Instructor in Anesthesia
Beth Israel Deaconess Medical Center
Harvard Medical School
Boston, Massachusetts

Fonte: http://www.anesthesiologynews.com/index.asp?show=airway§ion_id=392&article_id=15617&ses=ogst

16 de agosto de 2010

13 de agosto de 2010

Artigo recomendado: Use of Medical Simulation to Explore Equipment Failures and Human-Machine Interactions in Anesthesia Machine Pipeline Supply Crossover

1.   Seshadri C. Mudumbai, MD*†, 
2.   Ruth Fanning, MBBCh, MRCPI, FFARCSI†, 
3.   Steven K. Howard, MD*†, 
4.   M. Frances Davies, PhD† and 
5.   David M. Gaba, MD*† 


+ Author Affiliations
1.    From the *Veterans Administration Palo Alto Health Care System, Palo Alto; and 
2.    †Stanford University School of Medicine, Stanford, California. 

Anesthesia & Analgesia May 2010 vol. 110 no. 5 1292-1296

ABSTRACT
Background: High-fidelity medical simulation can be used to explore failure modes of technology and equipment and human-machine interactions. We present the use of an equipment malfunction simulation scenario, oxygen (O2)/nitrous oxide (N2O) pipeline crossover, to probe residents’ knowledge and their use of anesthetic equipment in a rapidly escalating crisis.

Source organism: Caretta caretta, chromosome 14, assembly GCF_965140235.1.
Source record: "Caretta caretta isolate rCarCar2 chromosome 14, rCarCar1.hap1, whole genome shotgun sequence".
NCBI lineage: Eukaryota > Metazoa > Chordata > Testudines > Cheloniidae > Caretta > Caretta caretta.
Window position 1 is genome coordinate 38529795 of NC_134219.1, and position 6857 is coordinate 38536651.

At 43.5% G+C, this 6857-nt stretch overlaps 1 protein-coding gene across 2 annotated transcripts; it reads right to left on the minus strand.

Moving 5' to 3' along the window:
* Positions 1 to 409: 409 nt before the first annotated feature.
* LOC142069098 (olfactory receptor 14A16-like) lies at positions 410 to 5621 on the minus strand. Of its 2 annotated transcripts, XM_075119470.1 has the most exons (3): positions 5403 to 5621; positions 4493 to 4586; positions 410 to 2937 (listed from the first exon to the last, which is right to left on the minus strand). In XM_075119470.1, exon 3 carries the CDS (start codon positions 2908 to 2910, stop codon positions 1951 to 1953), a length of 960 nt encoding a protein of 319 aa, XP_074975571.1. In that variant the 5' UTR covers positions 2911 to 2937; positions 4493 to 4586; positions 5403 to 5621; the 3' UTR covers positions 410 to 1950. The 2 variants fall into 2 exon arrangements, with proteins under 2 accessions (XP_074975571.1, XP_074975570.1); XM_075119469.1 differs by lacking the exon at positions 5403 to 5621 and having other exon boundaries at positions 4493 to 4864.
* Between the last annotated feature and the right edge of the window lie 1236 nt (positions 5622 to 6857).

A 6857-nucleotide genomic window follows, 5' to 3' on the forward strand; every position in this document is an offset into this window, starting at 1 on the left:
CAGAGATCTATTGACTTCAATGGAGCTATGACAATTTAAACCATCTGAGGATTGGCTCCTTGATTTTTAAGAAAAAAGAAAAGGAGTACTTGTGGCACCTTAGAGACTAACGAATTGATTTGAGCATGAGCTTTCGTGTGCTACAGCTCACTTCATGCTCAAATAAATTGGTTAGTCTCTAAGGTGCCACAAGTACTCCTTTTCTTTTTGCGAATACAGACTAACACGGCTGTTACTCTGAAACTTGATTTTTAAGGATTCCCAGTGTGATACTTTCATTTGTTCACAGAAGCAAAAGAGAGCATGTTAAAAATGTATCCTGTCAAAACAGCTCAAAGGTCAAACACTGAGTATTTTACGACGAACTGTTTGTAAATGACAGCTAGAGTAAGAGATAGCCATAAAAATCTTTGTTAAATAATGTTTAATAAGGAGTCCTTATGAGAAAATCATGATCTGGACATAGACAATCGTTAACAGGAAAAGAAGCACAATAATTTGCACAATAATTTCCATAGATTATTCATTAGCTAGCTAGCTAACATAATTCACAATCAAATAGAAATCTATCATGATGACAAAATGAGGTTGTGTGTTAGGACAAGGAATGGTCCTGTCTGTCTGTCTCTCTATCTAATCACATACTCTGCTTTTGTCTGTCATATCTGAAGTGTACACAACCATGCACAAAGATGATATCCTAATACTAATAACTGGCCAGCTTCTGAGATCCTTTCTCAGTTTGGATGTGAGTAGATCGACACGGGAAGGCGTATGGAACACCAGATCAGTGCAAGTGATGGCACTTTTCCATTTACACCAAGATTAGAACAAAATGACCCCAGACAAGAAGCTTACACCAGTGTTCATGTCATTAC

Methods: In this descriptive study, 20 third-year anesthesia residents were paired into 10 two-member teams. The scenario involved an Ohmeda Modulus SE 7500 anesthetic machine with a Datex AS/3 monitor that provided vital signs and gas monitoring. Before the scenario started, we switched pipeline connections so that N2O entered through the O2 pipeline and vice versa. Because of the switched pipeline, the auxiliary O2 flowmeter delivered N2O instead of O2. Two expert, independent raters reviewed videotaped scenarios and recorded the alarms explicitly noted by participants and methods of ventilation.